Today the FireFamily is remembering and honoring Stephen Gordon Ward as a part of Project 2996.
Stephen Gordon Ward was 33 when he died on September 11, 2001. 33. That’s young. Four and a half years older than me (now), Ward woke and went to work at Cantor Fitzgerald on a clear September morning. An accountant. An uncle. A brother. A son. He had just moved to Manhattan. I’m sure he felt like he was on top of the world as he made his way to the top floors of 1 World Trade Center, the floors that Cantor Fitzgerald occupied. 657 of his fellow employees died that day.
When I joined Project 2996 and was assigned to remember and honor Ward, I started Googling. The things people have said about him in various forums all over the web have stuck with me. From what I understand, he must have been a character, the kind of guy that could make you smile. His sister’s quote in the New York Times profile from November 16, 2001, posted here on Legacy.com, made me tear up.
“But to my younger sister, she’s the youngest, he was her big brother, he was a god. It’s interesting for the two of us, we have the two perspectives. For me, he’s a little kid, how could he be gone? For her, he’s the great big strong big brother, how could he be gone?”
Eight years later, words like these are important to me. To remind us of the humanity lost. We may have removed ourselves from the immediacy of the terror and the fear. But to remember that men like Ward were brothers, that they left behind confused sisters, well, it brings back the point of remembering. We don’t remember out of fear. We remember because they lived, they touched lives and they continue to live on in the hearts of friends, of family.
I didn’t know Stephen Gordon Ward. I didn’t even know on September 11th, 2001 that I would one day marry a soldier, a firefighter. I didn’t know that while reading Fireboat to my inquisitive three-and-half-year old eight years later that I would choke up and sniffle back some sobs only to be asked, “Mommy, why are you sad? Fireboat helped those people!” Fireboat did help those people. He’s right. But I wonder when my boys will understand. I wonder how I’ll ever be able to explain it properly. I do know that we, as a family, will say a prayer for Ward’s family tonight. I do know that we, as a family, will continue to participate in things like Project 2996 each year, honoring and remembering and learning.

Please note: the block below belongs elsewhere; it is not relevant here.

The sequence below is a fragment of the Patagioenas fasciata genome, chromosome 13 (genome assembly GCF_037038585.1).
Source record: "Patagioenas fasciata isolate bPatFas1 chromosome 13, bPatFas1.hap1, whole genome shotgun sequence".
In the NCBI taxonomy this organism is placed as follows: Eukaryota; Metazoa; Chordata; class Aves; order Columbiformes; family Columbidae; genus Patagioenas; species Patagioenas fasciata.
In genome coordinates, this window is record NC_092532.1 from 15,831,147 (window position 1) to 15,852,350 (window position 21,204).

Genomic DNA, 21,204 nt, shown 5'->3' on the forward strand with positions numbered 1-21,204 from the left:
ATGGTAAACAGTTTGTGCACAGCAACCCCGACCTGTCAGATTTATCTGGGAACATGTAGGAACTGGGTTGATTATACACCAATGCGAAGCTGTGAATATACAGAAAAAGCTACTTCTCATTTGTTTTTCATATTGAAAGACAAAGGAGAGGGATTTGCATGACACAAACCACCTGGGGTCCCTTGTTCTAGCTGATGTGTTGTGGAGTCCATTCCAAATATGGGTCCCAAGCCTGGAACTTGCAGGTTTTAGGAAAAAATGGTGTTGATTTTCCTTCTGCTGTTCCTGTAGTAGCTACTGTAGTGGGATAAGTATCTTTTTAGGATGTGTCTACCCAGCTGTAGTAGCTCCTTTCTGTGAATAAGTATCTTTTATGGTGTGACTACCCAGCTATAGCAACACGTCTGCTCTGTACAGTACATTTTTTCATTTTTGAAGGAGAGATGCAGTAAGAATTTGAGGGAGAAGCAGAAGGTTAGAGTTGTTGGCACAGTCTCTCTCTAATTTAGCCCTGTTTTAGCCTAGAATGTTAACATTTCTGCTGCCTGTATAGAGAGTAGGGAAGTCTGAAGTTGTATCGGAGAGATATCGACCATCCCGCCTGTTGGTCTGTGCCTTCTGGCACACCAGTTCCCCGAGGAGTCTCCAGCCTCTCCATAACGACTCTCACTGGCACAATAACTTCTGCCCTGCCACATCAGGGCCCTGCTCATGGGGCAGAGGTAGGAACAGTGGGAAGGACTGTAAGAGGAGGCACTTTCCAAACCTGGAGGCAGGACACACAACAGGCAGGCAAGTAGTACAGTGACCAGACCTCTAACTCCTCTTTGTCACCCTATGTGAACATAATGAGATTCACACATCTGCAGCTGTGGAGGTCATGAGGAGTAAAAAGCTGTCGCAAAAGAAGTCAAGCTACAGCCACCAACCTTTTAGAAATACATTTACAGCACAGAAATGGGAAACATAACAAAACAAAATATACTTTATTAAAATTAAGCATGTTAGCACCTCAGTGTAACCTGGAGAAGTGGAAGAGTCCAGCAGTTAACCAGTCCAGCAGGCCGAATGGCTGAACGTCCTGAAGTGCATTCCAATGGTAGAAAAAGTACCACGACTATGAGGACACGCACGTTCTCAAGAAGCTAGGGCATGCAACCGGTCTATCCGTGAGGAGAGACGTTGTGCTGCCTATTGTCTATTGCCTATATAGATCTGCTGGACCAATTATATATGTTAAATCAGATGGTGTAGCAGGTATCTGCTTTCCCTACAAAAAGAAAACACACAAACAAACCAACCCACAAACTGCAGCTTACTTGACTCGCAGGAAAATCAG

Yesterday afternoon, I set up the easel on a sheet on the deck. I drew the lines of the flag with intention of having them paint with brushes. Then I couldn’t find the right paint and we did some finger-painting instead. We didn’t end up with flags. We do, however, have finger-painted tributes. I didn’t make them wear their firefighter helmets. They’ve been on non-stop. We just recently got a new firefighter costume and they’ve been wearing their helmets everywhere. It adds a certain something to these pictures, this visual tribute. I struggled with whether to share pictures on this tribute post of the boys with smiles on their faces. I then realized that if someone was remembering my family and our loss in such a great tragedy, I’d want more smiles than tears. And so we did.
I don’t know much about Stephen Gordon Ward. But I know that these two boys will be raised to respect and honor his life and his death just like those of the 2995 others who lost their lives on September 11, 2001. I may shed another tear or two today but I hope to raise my boys with little projects like these each year. They give me a reason to smile. I pray I can teach them a healthy balance between remembrance and living life, between laughter and tears. This year we send our smiles and tears, our hopes and our prayers to Stephen Gordon Ward’s family. We honor their loss, their grief and the lives that they continue living.
Please visit Project 2996 to read the tributes to the other lives lost on September 11, 2001. We, our family, will never forget.